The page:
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Arizona Mills' New Food Hall: Burritos By Chef Silvana Salcido Esparza and Sad Noodle Soup

A build-your-own burrito from Tinta at Arizona Mills' shiny new food court -- er, hall.
A build-your-own burrito from Tinta at Arizona Mills' shiny new food court -- er, hall.
Lauren Saria

When a new spot opens in town, we can't wait to check it out -- and let you know our initial impressions, share a few photos, and dish about some menu items. First Taste, as the name implies, is not a full-blown review, but instead a peek inside restaurants that have just opened, sampling a few items, and satisfying curiosities (yours and ours).

Restaurant: The "Food Hall by Villa" at Arizona Mills mall Location: 5000 S. Arizona Mills Circle, Tempe Open: About a week Eats: 10 new restaurant concepts Price: About $10 a person

Normally, we don't think twice about the food found in a shopping mall but when we heard that Arizona Mills mall in Tempe was unveiling a renovated, multimillion-dollar, 13,262-square-foot concessions area -- well, we just had to check it out.

Part of the intrigue comes from the fact that one of the 10 new restaurant concepts in the food court hall comes from James Beard Award-nominated chef Silvana Esparza. The concept, called Tinta Mexicana, offers build-your-own burritos, tacos, bowls, and quesadillas.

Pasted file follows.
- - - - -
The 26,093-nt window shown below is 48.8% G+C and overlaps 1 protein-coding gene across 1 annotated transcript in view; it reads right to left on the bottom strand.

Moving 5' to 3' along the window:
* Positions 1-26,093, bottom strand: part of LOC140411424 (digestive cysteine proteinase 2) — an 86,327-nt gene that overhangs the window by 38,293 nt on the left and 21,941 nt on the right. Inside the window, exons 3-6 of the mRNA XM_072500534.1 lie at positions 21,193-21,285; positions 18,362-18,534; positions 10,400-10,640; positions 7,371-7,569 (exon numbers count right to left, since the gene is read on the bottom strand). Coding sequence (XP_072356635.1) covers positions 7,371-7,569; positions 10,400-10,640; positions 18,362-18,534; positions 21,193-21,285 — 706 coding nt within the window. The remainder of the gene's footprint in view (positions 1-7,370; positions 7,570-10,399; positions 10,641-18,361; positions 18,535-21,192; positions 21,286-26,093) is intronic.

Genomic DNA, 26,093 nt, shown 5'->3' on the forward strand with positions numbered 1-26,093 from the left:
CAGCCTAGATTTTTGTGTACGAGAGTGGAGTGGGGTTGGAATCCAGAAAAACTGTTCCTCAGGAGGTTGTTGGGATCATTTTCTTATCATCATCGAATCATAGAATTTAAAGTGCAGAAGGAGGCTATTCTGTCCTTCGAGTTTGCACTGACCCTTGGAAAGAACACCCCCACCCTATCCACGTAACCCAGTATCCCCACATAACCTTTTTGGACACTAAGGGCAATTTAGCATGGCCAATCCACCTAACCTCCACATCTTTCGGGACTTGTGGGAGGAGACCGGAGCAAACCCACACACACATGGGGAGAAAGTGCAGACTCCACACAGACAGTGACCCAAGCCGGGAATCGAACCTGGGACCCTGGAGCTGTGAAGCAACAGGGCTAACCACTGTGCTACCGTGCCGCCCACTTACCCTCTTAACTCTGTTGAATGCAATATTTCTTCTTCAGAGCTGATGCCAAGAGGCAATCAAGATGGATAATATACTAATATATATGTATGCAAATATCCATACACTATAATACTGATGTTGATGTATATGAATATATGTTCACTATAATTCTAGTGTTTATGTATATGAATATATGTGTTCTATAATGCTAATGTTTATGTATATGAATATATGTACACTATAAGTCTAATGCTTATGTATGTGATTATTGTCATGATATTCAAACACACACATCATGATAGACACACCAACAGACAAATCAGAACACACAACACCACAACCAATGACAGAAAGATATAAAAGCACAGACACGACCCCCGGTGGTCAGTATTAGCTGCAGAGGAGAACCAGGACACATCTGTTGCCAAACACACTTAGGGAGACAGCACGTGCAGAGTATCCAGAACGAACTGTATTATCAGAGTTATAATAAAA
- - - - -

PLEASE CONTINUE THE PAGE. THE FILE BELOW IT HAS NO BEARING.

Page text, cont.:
See also: Raspados Paradise Mexican Food: Finally, a Reason to Go to Arizona Mills Mall

We headed there first.

An entree with chicken from Tinta costs $6.25, which is a quarter cheaper than the $6.50 charged at Chipotle. On the other hand, Tinta's carne asada will set you back $7.55, slightly more than Chipotle's steak. Averaging it all out the prices are pretty much even so this Chiptole-esque mall stop is clearly trying to beat the competition on quality not price.

According to the bag on the counter, the restaurant is getting their tortillas from the reputable La Sonorense Bakery in Phoenix. Flour tortillas are used for burritos, while corn are used for the three soft taco entree option.

Based on looks, we chose to stuff our burro with chicken, which we were surprised to see the employees cut to order. We also added black beans (pinto are also available), rice, and a slew of other toppings. This is where Tinta steps it up by offering a larger number of burrito toppings than it's well-known competition. We love that you can add onions and cilantro, three different kinds of salsa, pico de gallo, corn, diced tomatoes, and even pickled veggies. Cheese and sour cream are also on hand, as well as guacamole for an additional $1.25.

We were disappointed however to find that the rice in our burrito was partially under-cooked. And biting into hard grains of rice really took away from what was otherwise a very good burrito. The chicken was moist and flavorful, seasoned-well and grilled expertly and each of the salsas had its own bold flavor. The burrito was more than enough food for one hungry diner.

 

Mo Burger is mo fancy than you'd expect.